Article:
Paragraphs are awesome

We went with paragraphs in order to allow content editors a bit of control of the layout of the pages. I won’t waffle too much about how we set up paragraphs because we’ve already talked about that, but from a frontend point of view, each paragraph type has it’s own twig template, and we can load separate libraries just for that one paragraph, so we were able to make each paragraph into it’s own self contained component. Did I mention I love the new Twig stuff in Drupal 8?

Caching is awesome, but you should probably learn how it works

The new caching layer is amazing, it just seems to work magically behind the scenes. It can be quite easy to be caught out by it though, if you don’t understand what’s happening behind the curtain, especially if you’re used to Drupal 7’s way of caching each page.

Here’s an example from building the Ixis site: The logo on our site links to the front page. It’s a fairly common thing to do. If you’re already on the frontpage though, that’s a redundant link, there’s no reason for it to be there and it can confuse things for those using screen readers.

So we added a simple check: If we’re on the front page, just show the logo, otherwise wrap the logo in a link to the front page. Without caching, this works fine. With caching, Drupal caches that block the first time it’s rendered, then uses it everywhere, because we haven’t told Drupal that this block can differ based on path.

In the end, we added a new cache context to the ‘site branding’ block, so Drupal knows it can differ based on the url. We’re currently relying on just the ‘url.path’ context, but in 8.3 there’s a new url.path.is_front context we’ll be using.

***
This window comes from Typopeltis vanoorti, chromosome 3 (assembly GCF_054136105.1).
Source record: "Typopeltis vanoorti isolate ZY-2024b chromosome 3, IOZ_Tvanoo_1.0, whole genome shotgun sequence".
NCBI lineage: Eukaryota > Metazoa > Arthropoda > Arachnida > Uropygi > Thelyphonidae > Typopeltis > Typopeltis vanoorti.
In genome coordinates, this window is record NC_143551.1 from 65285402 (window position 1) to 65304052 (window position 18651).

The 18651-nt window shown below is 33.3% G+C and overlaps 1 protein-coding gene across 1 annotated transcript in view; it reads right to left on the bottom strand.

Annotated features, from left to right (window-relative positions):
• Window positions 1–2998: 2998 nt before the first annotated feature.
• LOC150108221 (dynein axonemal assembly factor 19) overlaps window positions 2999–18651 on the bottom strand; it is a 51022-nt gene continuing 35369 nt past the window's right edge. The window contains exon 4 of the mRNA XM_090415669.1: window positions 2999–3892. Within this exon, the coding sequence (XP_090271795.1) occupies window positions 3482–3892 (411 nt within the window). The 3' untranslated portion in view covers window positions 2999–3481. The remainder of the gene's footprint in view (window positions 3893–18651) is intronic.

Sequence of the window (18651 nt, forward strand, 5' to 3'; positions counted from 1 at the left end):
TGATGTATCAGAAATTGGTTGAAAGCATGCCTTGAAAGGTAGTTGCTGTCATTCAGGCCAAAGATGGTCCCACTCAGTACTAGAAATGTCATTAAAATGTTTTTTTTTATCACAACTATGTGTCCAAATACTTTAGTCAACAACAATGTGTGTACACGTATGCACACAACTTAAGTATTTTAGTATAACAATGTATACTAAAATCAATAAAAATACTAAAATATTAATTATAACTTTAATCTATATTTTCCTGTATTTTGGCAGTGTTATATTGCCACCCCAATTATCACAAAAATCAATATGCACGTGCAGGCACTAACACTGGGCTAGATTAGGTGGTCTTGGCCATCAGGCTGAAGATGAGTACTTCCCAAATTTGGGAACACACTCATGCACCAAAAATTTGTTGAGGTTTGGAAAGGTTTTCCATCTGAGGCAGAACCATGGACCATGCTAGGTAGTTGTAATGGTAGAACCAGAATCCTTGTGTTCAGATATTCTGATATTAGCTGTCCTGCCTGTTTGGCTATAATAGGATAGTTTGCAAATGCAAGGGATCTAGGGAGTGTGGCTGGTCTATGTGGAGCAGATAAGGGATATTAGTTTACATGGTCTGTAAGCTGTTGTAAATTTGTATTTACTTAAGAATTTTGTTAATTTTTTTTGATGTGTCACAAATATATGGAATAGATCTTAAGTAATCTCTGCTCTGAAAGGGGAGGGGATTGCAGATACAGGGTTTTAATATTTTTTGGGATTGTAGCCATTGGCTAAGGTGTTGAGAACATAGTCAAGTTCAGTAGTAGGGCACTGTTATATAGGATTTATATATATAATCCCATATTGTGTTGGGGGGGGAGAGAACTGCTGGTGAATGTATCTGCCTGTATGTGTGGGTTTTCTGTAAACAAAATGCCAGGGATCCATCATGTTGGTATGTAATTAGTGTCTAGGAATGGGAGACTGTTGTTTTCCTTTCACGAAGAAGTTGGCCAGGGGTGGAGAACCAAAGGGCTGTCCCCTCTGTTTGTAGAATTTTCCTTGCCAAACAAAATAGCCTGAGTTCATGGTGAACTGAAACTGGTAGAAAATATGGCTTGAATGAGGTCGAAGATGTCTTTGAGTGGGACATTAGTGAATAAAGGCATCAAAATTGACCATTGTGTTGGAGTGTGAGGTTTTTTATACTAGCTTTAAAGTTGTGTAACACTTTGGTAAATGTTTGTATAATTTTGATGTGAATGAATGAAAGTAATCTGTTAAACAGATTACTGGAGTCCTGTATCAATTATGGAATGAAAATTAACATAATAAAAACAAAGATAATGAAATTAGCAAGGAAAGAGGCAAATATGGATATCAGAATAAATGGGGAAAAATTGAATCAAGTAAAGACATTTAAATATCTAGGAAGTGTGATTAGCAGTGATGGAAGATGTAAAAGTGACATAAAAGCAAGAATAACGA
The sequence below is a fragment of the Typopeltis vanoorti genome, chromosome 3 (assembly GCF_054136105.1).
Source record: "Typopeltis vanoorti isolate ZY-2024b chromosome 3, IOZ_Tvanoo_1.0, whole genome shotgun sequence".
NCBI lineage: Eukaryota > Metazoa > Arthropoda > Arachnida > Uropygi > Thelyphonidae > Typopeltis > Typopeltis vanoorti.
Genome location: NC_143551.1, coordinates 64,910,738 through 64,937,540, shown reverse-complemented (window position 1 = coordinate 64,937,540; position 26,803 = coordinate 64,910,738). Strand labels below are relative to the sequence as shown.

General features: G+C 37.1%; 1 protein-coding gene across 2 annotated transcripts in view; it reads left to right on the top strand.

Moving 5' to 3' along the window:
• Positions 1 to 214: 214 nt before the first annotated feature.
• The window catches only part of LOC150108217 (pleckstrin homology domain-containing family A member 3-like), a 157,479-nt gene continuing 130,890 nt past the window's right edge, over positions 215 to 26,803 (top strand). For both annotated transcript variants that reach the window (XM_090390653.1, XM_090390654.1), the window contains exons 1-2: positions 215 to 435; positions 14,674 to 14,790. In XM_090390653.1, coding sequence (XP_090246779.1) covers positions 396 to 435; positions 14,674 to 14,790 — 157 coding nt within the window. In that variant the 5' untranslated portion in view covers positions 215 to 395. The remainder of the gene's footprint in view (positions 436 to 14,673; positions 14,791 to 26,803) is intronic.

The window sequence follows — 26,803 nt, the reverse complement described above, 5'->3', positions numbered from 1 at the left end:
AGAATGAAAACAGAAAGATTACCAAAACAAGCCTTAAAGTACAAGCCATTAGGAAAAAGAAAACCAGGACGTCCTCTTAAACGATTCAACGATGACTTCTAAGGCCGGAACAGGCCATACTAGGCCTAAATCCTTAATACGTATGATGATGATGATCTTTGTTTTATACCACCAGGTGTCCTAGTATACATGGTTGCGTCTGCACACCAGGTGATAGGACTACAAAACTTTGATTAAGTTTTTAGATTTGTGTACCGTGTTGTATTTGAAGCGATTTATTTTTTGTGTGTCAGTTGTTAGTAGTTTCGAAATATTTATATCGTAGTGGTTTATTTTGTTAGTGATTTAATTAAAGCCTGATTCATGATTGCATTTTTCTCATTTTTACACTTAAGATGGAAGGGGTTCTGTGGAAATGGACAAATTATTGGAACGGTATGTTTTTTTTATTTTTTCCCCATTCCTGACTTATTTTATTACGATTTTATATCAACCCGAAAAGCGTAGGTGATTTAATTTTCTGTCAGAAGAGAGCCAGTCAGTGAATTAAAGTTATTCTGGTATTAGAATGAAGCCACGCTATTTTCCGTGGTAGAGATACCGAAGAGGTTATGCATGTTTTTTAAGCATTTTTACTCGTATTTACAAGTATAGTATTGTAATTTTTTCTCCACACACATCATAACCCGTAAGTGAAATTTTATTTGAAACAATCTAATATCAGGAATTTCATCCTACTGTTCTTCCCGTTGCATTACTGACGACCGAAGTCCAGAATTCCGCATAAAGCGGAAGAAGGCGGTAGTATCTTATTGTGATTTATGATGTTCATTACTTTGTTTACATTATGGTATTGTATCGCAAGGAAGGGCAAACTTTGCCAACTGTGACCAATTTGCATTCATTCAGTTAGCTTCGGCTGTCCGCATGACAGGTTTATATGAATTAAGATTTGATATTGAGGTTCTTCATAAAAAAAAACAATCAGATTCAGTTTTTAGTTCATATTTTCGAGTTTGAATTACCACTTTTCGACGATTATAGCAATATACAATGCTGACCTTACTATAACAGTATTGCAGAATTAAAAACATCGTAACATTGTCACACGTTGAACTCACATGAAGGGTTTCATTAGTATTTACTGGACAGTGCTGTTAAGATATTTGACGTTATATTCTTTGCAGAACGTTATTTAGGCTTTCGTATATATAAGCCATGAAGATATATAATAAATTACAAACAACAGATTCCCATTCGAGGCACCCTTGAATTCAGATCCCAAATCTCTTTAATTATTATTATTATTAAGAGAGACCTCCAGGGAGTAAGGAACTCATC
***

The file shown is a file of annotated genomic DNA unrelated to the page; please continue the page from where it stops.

Debugging is easy.

Debugging Twig is easy peasy; In your sites/default/services.yml file (copy the one from default.services.yml if it doesn’t exist), then change the debug value to ‘true’.

parameters:  twig.config:    debug: true

Then you get handy comments like this in the page source:

                 

You can quickly dump a variable with the dump function like {{ dump(a_variable) }}, which just uses PHP’s var_dump() behind the scenes, but if you want to poke at array they you’ll probably want to use the kint module from devel, which gives you a much nicer output with {{ kint(content) }}. Word of warning, the little + will expand everything, and if it’s a big tree it’ll just crash your browser.

Frontend developer experience in Drupal 8 is a huge improvement over what was in Drupal 7, and thanks to the new release cycle, it’s continuing to improve even after Drupal 8 has launched. Really looking forward to seeing what new features we’ll get in the future, and I’ll be keeping an eye on the ‘core ideas’ issue queue.

Categories: Elsewhere

Unimity Solutions Drupal Blog: Global Opportunities with Drupal - Enterprise Adoption

Planet Drupal - 7 hours 26 min ago

This is again an excerpt from my talk at #DCD2016. The second part of my talk was on Drupal Enterprise Adoption.

Categories: Elsewhere

Agiledrop.com Blog: AGILEDROP: Drupal Blogs in November

Planet Drupal - 11 hours 54 min ago
We have a news for you. Pretty exciting one. From now on, at the beginning of every month, we will look at the Drupal blogs we have written over the past month, making sure that nothing slips away from you and that you will be as informed as possible. Maybe you would have liked some of the topics, but you were just not on your computer that day, you had a day off, you were too busy at work etc. Well, from now on, even if you have missed something, you will be able to catch it later. Drupal Camps in Africa were our first blog topic this month. We got the inspiration for starting the world… READ MORE